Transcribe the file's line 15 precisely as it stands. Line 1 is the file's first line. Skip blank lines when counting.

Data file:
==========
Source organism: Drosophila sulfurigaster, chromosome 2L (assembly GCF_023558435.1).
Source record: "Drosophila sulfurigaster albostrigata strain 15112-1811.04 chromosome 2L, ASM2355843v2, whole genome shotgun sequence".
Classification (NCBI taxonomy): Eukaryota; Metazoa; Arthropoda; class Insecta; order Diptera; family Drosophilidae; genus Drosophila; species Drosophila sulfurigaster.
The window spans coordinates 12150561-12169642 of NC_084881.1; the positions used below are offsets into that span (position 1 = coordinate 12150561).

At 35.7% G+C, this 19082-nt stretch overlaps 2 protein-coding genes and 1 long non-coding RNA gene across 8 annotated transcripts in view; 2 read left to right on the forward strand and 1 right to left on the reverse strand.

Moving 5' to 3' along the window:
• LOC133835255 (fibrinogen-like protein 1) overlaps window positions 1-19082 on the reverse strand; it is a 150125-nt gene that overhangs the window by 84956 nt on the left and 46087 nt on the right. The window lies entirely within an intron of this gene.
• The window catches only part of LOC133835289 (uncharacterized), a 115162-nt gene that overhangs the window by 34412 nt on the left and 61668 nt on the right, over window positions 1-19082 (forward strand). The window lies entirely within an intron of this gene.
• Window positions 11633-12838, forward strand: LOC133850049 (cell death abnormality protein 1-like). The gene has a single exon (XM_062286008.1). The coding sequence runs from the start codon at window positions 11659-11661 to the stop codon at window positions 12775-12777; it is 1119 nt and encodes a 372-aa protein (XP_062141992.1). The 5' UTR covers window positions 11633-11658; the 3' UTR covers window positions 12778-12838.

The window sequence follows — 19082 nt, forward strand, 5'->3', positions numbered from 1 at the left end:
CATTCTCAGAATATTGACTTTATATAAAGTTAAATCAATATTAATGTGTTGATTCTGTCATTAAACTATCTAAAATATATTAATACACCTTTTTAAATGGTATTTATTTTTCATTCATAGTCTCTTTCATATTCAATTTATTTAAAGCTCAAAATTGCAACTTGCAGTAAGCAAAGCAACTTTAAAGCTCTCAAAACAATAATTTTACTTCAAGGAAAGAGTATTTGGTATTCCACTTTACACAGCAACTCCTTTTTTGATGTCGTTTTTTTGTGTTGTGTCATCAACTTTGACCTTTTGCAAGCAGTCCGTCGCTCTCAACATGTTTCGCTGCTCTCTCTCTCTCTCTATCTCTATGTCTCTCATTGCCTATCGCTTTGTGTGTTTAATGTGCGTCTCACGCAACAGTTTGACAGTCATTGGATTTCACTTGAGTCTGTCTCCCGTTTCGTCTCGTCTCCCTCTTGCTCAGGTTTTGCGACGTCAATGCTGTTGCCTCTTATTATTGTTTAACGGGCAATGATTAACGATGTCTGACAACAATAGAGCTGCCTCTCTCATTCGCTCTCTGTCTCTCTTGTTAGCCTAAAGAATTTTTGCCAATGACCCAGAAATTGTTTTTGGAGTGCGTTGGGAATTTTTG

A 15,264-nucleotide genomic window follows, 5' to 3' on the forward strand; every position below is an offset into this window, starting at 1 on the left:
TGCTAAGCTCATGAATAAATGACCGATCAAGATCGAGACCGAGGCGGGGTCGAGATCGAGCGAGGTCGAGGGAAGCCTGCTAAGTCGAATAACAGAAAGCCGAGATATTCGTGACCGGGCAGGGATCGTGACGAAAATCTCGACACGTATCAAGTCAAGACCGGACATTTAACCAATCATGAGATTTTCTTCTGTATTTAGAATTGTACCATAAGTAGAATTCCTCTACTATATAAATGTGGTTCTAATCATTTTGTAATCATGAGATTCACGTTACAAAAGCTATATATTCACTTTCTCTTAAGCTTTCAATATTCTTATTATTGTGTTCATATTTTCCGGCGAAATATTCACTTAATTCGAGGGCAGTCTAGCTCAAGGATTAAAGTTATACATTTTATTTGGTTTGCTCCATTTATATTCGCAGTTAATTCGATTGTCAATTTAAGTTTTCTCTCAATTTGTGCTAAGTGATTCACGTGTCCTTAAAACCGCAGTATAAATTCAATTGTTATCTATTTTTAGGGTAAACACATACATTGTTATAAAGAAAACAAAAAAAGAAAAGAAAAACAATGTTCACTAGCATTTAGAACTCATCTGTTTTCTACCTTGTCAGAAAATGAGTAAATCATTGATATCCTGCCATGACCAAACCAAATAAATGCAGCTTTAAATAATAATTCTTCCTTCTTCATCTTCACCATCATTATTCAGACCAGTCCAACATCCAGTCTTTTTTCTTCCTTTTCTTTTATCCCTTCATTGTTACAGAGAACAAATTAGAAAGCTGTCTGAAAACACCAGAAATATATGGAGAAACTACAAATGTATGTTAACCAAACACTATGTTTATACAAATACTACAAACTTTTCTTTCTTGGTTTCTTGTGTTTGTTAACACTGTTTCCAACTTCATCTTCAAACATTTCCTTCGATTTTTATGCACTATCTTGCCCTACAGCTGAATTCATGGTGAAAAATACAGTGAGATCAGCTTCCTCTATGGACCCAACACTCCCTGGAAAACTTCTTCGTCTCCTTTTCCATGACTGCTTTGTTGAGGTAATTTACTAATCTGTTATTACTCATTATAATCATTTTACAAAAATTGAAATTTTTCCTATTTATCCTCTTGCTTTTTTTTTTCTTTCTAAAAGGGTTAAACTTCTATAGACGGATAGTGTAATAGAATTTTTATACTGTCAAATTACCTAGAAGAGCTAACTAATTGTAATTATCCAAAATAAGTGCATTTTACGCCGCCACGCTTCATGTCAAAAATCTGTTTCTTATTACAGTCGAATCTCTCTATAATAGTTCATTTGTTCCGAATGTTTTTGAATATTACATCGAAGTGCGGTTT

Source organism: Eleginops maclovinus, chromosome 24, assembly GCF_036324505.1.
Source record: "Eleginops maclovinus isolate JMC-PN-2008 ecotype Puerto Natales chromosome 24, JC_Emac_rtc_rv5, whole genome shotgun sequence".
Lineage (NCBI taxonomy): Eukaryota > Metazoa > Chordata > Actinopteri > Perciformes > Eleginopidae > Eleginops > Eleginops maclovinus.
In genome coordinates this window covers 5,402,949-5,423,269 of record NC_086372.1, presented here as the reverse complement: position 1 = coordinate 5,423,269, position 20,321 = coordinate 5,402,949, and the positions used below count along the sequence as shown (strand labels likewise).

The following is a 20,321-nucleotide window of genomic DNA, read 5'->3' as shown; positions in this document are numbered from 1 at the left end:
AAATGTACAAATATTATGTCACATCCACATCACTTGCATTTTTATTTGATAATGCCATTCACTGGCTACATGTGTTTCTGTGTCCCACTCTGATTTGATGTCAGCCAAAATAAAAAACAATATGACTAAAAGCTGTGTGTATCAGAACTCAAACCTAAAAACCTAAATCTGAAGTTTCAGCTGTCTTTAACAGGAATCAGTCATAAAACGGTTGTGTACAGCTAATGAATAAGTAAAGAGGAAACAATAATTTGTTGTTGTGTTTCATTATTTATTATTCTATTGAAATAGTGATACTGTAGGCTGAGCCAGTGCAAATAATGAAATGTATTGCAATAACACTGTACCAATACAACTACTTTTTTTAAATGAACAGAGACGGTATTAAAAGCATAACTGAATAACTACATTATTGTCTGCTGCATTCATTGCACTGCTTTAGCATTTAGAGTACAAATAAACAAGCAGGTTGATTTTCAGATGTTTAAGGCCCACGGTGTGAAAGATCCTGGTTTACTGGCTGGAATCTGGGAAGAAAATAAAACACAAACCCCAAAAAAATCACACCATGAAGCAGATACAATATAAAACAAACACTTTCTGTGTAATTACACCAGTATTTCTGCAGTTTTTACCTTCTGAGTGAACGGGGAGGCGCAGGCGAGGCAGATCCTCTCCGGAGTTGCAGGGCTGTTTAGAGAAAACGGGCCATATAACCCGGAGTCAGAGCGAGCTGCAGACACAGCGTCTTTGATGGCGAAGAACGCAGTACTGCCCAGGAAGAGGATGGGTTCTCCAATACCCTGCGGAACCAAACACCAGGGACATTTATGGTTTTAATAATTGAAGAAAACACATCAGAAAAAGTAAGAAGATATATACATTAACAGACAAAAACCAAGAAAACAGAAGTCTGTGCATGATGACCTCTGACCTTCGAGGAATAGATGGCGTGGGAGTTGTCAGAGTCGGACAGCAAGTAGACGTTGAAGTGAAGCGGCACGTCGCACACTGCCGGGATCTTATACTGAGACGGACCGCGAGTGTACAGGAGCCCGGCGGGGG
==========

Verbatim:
Source record: "Eleginops maclovinus isolate JMC-PN-2008 ecotype Puerto Natales chromosome 24, JC_Emac_rtc_rv5, whole genome shotgun sequence".